“Infallibility and inerrancy are important for the health of the church, but are not essential for the life of the church. . . . Personally, I believe in inerrancy. However, I wouldn’t consider inerrancy to be a primary or essential doctrine for saving faith.”
When I read that a few months ago, I was shocked. I was working through Lee Strobel’s The Case for the Real Jesus, and read this in the second chapter. As I worked through this section, which was an interview of Daniel Wallace, I was confronted with the teaching about how inerrancy isn’t all that. As I kept reading, I had to continually flip back and remind myself that Dr. Wallace is a professor at the conservative Dallas Theological Seminary, and that Strobel is an evangelical Christian author and former teaching pastor. Here they were, making the case that inerrancy isn’t critical to faith. Definitely a new thought for me in the 15+ years of being a Christ-follower.
Trust me -- the last thing I want to do is give a dissertation about the meaning of inerrancy, infallibility, and inspiration. (Maybe someone can leave a comment with some suggested links and resources.) But here is a quick overview, given in this book:
- Inerrant: The Bible is true in what it touches.
- Infallible: The Bible is true in what it teaches (in matters of faith and practice).
- Inspired: God has done great acts in history, and He directed men to write about some of those.
Two Word Pictures
Dr. Wallace gives two images to use to help us understand the nature of these three terms.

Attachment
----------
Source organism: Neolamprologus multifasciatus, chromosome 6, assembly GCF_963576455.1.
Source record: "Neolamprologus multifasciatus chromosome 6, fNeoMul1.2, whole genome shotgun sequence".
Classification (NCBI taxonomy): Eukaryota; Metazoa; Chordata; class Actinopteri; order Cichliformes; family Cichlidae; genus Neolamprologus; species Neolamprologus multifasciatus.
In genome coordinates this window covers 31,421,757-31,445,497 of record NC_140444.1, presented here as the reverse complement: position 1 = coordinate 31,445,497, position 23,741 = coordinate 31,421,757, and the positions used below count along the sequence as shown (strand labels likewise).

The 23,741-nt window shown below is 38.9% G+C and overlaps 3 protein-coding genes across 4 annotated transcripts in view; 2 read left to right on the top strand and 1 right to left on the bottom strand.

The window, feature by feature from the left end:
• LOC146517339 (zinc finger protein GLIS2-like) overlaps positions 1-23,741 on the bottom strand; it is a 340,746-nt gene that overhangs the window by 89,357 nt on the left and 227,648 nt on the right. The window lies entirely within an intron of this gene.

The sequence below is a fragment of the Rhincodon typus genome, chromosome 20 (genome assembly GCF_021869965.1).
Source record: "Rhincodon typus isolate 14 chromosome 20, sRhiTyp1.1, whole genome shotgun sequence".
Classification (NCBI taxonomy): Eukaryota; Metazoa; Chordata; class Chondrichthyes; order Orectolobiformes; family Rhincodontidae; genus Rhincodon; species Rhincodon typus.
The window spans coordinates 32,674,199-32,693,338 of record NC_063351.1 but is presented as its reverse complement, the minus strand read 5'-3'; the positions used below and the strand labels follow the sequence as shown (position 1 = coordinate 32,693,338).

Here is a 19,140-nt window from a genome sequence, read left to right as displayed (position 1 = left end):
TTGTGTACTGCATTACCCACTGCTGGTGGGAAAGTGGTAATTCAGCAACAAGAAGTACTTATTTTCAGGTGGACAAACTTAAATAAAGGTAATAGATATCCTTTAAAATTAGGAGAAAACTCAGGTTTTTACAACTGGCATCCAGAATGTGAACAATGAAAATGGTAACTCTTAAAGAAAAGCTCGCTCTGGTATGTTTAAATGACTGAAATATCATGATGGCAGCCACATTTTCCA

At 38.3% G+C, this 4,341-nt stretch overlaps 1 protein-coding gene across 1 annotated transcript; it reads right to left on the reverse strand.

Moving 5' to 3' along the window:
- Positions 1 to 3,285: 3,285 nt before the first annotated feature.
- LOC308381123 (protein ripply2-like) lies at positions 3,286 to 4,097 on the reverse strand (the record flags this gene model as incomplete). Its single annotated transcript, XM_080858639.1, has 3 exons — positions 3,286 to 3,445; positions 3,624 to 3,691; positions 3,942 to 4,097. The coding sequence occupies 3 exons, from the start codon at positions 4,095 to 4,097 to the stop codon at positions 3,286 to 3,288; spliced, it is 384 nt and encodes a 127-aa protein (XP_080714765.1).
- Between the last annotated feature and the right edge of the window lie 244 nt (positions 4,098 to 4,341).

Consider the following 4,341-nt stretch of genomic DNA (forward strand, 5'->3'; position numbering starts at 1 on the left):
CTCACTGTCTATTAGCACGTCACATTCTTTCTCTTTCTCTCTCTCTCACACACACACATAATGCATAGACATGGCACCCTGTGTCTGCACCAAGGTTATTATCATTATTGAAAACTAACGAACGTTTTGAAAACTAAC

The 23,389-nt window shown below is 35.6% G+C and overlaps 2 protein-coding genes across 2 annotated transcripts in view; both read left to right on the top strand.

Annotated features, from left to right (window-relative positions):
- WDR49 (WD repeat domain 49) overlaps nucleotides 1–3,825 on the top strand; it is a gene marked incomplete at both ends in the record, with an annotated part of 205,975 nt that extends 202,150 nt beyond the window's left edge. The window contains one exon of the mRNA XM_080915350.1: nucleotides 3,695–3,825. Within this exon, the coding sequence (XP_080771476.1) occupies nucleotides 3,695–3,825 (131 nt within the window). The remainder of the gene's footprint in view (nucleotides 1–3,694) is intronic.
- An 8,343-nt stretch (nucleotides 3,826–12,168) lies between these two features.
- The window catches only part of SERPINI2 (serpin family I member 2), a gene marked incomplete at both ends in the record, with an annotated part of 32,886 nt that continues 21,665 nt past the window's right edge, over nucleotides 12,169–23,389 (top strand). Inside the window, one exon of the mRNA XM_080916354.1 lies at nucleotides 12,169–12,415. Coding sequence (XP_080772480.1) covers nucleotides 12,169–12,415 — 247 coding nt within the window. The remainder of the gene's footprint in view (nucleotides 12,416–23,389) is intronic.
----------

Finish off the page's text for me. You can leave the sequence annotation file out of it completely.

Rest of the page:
- Pyramid: Inspiration is foundational, at the bottom. Then, infallibility is in the middle. Finally, inerrancy is at the top. Inerrancy is important but not foundational, so let’s not try to flip this pyramid over. From both atheists and ultraconservative Christians you tend to hear this, “Find me one error and I’ll throw out the whole Bible.”
- Concentric Circles: Inspiration is most important and is at the center, then infallibility. Inerrancy is a protective shell; again, it’s important but not essential to salvation.
Here are examples of how this plays out with truths from Scripture:
- Jesus was human and divine, and died for my sins. This is essential doctrine.
- Demons in the Gospels were real. It will be hard to dismiss this, but this is not essential to salvation.
I recognize that if you really wanted to auger down, someone could make the case that this could lead to a slippery slope of dismissing selective parts of scripture. That is the perspective of Charles Ryrie (author of Basic Theology, another book that I’m working through), and others. But in this process of examining my own thoughts and perspectives, my faith in the power of the gospel message has actually been strengthened. Everyone comes with their own set of biases when it comes to interpretation. The issue is whether you are willing to challenge those biases.
If you want to read more, I encourage you to buy a copy of The Case for the Real Jesus. For now, do you have any questions or comments? Also, are there any concepts or biases that you have challenged, or maybe need to examine? It’s OK to debate and disagree, of course.
Let us not fret over differences in the Gospels or other books in the Bible. The core message of the Bible is consistent, and very revolutionary. Remember that among the several hundred-thousand variants of the New Testament, there are no foundational beliefs that are in jeopardy.
To close, here is another summarizing quote from Dr. Wallace:
“Inerrancy is important, but the gospel is bigger than inerrancy. . . . The Bible wasn’t hanged on the cross; Jesus was.”